--end--




Click here for more about The Acorn Gathering.

Click here for acorn recipes and related Native American history.


Monday, September 09, 2002

Book Review Café has just added a review of The Acorn Gathering: Writers Uniting Against Cancer, giving it five cups out of five! Click that link to read the review. And watch for more reviews, coming soon!

Friday, September 06, 2002


After my last few postings, I thought it was time for a funny distraction.

You might be from the Permian Basin IF...

This is one of those joke messages that gets forwarded around. I live in West Texas (Lubbock, to be exact), so I get most of it. If you’ve never been to this area, you might not. The Permian Basin includes Midland/Odessa—George W. Bush’s old stomping grounds. For more West Texas strangeness visit The Acorn, Texas Chamber of Commerce.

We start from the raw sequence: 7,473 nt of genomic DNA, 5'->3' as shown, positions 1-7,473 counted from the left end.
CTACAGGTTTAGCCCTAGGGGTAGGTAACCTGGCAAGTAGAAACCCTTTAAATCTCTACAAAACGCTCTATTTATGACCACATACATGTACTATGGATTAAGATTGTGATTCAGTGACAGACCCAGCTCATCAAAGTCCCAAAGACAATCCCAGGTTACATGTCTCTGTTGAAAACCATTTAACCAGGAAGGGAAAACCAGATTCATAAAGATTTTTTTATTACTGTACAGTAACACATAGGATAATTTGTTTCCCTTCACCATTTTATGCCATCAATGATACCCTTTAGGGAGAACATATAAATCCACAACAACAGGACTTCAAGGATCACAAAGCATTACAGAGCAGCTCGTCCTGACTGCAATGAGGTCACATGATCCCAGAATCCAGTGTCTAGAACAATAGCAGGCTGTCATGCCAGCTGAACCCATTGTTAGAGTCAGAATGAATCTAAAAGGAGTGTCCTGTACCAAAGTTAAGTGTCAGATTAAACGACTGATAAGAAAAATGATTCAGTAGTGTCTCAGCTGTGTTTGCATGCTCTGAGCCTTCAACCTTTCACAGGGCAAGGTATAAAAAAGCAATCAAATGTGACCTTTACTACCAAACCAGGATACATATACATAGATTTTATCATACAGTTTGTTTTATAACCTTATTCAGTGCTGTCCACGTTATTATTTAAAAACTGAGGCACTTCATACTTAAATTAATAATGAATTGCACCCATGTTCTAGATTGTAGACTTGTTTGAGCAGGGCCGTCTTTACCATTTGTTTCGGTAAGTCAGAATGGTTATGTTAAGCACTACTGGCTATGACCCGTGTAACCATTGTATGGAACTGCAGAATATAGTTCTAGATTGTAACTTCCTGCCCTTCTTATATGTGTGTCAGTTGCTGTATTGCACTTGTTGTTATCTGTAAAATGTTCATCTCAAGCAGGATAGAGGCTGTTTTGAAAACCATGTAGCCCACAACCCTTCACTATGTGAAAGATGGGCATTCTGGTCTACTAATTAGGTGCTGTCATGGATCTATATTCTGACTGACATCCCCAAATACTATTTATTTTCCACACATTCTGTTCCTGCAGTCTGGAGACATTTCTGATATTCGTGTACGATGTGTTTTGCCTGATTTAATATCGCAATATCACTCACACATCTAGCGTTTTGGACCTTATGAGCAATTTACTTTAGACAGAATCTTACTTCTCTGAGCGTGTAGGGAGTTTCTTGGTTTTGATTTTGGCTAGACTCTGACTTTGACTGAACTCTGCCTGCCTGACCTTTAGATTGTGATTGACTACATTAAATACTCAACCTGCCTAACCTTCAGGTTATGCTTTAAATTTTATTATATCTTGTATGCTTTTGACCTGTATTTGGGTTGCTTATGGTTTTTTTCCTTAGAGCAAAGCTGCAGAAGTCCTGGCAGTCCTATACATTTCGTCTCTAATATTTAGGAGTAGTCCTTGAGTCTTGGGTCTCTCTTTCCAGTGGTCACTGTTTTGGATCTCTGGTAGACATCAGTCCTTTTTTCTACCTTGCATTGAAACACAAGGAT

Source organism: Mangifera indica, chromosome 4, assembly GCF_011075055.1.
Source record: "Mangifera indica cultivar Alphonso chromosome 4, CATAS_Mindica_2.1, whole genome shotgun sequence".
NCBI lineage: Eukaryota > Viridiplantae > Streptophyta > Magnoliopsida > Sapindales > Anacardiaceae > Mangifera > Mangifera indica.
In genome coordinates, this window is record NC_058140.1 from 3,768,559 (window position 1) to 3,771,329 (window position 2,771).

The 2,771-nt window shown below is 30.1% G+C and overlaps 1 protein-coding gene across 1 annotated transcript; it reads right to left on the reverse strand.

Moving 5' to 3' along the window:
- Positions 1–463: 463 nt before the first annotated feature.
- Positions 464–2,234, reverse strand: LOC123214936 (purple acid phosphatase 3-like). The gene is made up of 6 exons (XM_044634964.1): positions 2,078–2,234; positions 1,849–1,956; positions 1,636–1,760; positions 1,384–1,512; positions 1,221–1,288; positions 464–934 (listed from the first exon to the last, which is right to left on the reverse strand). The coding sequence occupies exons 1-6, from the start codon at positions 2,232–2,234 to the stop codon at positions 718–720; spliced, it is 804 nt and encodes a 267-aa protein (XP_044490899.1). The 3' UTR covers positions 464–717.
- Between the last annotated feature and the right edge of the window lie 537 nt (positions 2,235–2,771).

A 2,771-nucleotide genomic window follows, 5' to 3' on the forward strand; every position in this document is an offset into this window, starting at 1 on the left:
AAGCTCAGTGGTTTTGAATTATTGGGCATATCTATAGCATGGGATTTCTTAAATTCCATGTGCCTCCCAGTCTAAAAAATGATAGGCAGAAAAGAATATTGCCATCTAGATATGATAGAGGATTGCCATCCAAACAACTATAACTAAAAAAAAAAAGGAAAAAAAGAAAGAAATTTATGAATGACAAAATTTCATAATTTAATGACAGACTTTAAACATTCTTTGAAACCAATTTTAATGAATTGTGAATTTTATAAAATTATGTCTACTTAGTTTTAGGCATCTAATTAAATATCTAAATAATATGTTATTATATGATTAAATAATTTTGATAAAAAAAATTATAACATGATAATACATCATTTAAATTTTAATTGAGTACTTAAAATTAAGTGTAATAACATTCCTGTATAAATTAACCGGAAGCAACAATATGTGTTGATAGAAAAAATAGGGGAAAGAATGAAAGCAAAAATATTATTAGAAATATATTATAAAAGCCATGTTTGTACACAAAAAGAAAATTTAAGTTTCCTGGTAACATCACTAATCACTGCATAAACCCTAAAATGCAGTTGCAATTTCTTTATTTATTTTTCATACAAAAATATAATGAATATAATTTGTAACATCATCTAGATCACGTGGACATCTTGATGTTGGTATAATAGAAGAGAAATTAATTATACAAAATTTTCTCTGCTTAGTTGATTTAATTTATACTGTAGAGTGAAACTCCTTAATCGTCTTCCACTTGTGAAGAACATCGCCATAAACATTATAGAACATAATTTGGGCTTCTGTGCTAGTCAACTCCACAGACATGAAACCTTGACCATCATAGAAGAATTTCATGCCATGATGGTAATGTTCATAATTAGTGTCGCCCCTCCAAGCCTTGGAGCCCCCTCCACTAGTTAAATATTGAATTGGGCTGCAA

* * * * *


You might be from the Permian Basin IF........

You consider the 15 minute drive from Greenwood to Midland as: "Going into town."

You've never met any celebrities (except the Gatlins!)

Your idea of a traffic jam is eight cars waiting to pass a camper on I-20.

"Vacation" means driving to Lubbock.

You've seen all the biggest bands------ten years after they were popular.

You measure distance in hours.

Your work or classes are sometimes canceled because of the snow, and voluntarily missed the next day because it reaches 90 degrees, which brings on the next point...

You 've had to switch from "heat" to "A/C" in the same day....crazy on the electric bill.

You see people wear tank tops at funerals.